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Learning Objectives

LEARNING OUTCOMES: The aim of this course is to acquaint students with the basics of R, MATLAB, Stata and Python and their usage in applied economics.

KNOWLEDGE AND UNDERSTANDING: the final goal is to gain knowledge of the analytical tools to understand the most common micro and macro-econometric models, even in a research context.

APPLYING KNOWLEDGE AND UNDERSTANDING: develop the ability to deal with the empirical analysis of micro and macro models in a systematic way.

MAKING JUDGEMENTS: acquire the computational and methodological tools to analyze the choices of the national and european policy makers.

COMMUNICATION SKILLS: students must be able to deliver the emprical results, in a rigorous way, to an (expert or non-expert) audience.

LEARNING SKILLS: students can undertake the in-depth study of the considered, or other, softwares.





During the first module, R and MATLAB (24 hours) are introduced and, in particular, data import and export, plotting commands, descriptive statistics, functions for random variables, the likelihood approach and the regression model.


All the material (slides, data files, scripts) will be posted on the course webpage.


Suggested readings
- Bourke (2018). "Computer Science I", available at
- Davies (2016). "The book of R". No starch press
- Cho, Martinez (2014). Statistics in MATLAB: A Primer. Chapman and Hall/CRC

Exam Rules

The exam consists of a practical test, in presence, on the three parts of the course: R/Matlab, Stata and Python. It is necessary to obtain a positive evaluation for all the three parts to pass the exam. The result of the exam is a single mark (pass or fail), and it is immediately communicated to the student. Partially positive results doesn't give any exemption on single parts of the course.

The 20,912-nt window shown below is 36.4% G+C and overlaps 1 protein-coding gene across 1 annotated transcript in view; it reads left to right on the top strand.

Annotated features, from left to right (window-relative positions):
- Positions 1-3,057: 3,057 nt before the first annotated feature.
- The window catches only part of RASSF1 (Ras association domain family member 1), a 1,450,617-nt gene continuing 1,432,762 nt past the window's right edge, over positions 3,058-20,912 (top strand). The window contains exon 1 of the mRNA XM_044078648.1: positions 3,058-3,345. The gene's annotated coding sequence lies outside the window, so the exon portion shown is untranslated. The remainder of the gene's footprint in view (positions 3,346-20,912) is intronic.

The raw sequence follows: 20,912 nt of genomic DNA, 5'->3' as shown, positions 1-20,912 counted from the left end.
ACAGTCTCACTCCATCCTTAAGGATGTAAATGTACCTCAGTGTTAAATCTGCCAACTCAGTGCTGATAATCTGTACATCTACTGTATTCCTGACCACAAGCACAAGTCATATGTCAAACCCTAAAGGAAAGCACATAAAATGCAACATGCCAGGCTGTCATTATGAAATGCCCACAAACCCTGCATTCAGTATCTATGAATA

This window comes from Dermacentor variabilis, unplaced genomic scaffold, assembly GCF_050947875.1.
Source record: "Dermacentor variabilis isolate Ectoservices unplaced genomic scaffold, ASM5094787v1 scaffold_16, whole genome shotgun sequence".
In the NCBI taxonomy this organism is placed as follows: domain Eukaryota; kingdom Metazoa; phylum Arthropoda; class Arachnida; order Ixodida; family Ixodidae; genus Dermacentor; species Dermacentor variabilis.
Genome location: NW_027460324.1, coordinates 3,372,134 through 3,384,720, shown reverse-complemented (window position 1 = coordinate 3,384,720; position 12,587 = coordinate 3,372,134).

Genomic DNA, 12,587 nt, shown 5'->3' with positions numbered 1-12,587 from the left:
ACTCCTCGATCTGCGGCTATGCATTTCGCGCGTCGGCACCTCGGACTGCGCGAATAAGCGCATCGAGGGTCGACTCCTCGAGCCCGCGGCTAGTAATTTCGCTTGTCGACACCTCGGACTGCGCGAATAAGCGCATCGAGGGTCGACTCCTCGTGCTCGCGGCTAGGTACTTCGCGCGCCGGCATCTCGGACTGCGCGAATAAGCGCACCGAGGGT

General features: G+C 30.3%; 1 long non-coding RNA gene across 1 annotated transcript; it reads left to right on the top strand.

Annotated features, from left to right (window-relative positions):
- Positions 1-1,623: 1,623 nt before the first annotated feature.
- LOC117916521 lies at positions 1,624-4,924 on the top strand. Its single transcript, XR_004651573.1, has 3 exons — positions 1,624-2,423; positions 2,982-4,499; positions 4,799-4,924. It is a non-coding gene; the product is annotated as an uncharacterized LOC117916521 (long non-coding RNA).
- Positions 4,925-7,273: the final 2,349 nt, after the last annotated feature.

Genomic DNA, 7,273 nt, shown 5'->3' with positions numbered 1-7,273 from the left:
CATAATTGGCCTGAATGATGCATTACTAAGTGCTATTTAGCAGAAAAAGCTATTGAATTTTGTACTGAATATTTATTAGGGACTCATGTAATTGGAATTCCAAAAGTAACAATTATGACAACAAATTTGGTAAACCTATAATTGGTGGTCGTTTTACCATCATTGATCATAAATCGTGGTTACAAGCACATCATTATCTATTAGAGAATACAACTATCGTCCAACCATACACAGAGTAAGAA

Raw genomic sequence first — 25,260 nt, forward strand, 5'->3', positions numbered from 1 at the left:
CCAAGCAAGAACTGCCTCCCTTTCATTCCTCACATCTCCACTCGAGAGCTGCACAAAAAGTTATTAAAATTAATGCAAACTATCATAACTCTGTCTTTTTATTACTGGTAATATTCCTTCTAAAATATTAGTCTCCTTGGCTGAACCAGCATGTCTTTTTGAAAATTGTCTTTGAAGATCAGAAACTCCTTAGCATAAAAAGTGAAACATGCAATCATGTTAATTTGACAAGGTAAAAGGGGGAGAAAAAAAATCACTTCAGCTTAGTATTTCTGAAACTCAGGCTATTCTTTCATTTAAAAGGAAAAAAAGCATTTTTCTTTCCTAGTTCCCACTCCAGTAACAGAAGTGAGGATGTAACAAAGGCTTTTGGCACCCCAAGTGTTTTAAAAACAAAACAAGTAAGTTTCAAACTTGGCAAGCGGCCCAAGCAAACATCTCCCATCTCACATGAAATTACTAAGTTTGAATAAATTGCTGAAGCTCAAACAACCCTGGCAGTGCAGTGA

Students who withdraw or fail an exam may take the exam again in the same exam session.
During the period of the lessons, some intermediate tests will be held to verify the students' achievements. A positive evaluation in one or more parts will guarantee an exemption for those parts from the final exam. The exemption will remain valid for the entire academic year.
Students that don't obtain a positive evaluation in all the three parts will have to sit the final exam for all the parts in which they failed.
Students must book the exam through Delphi and be present on the exam date. The same also hold for students that obtain a positive evaluation to all the intermediate tests.



During the first module, Stata and Python (24 hours) are introduced.
Stata: mechanics (do files, data and datasets), programming (macros, scalar, matrices, branching and looping), descriptives (graphs and tables), estimation and interpretation of the linear regression model.

Python: python essentials, functions and objects, data structures, data visualization, some applications of python on economic models.


Suggested readings
- Bourke (2018). "Computer Science I", available at
- Microeconometrics Using Stata, A. C. Cameron and P. K. Trivedi, Stata press
- Python for Everybody, Exploring Data using Python 3, by Charles Severance
- Stata documentation (any version)
- Christopher F. Baum (2016), An Introduction to Stata Programming, Second Edition, Stata Press
- An Introduction to Modern Econometrics using Stata, C.F. Baum, 2006
- Statistics with Stata, by L.C. Hamilton, 2006
- Mastering Metrics, by J. Angrist and S. Pischke, 2015
- An Introduction to Stata Programming, Christopher F. Baum, 2014